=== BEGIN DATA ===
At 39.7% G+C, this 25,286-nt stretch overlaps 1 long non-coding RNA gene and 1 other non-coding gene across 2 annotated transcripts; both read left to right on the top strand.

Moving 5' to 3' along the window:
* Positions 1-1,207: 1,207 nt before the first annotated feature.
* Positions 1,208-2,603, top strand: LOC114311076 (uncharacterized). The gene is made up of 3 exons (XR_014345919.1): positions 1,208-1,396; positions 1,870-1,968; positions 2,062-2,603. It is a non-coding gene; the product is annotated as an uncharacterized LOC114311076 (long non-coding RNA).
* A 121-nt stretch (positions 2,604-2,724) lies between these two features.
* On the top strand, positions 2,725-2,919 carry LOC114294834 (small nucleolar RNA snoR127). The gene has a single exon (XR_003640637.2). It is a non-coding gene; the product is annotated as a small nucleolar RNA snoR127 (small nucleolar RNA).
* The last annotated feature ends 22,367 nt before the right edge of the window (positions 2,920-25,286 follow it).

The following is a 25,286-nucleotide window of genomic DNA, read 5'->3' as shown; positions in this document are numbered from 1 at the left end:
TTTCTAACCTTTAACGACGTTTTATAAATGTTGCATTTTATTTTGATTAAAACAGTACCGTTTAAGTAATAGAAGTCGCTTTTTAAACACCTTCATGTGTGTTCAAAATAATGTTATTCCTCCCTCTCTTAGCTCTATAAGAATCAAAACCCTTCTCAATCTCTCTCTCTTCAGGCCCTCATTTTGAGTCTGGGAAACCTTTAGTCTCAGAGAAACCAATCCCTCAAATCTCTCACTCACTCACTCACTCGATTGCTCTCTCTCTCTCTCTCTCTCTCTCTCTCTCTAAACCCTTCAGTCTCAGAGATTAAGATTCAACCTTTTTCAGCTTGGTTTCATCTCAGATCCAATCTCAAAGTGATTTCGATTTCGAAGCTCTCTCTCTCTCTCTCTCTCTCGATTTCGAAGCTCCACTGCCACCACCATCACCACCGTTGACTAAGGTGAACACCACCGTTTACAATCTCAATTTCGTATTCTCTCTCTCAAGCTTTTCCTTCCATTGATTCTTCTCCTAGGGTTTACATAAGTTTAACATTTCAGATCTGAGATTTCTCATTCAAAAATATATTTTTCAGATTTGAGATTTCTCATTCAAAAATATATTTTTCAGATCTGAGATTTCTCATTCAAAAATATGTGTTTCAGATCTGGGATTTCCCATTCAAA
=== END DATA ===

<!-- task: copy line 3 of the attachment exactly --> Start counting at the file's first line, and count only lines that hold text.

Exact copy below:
* Positions 1-1,207: 1,207 nt before the first annotated feature.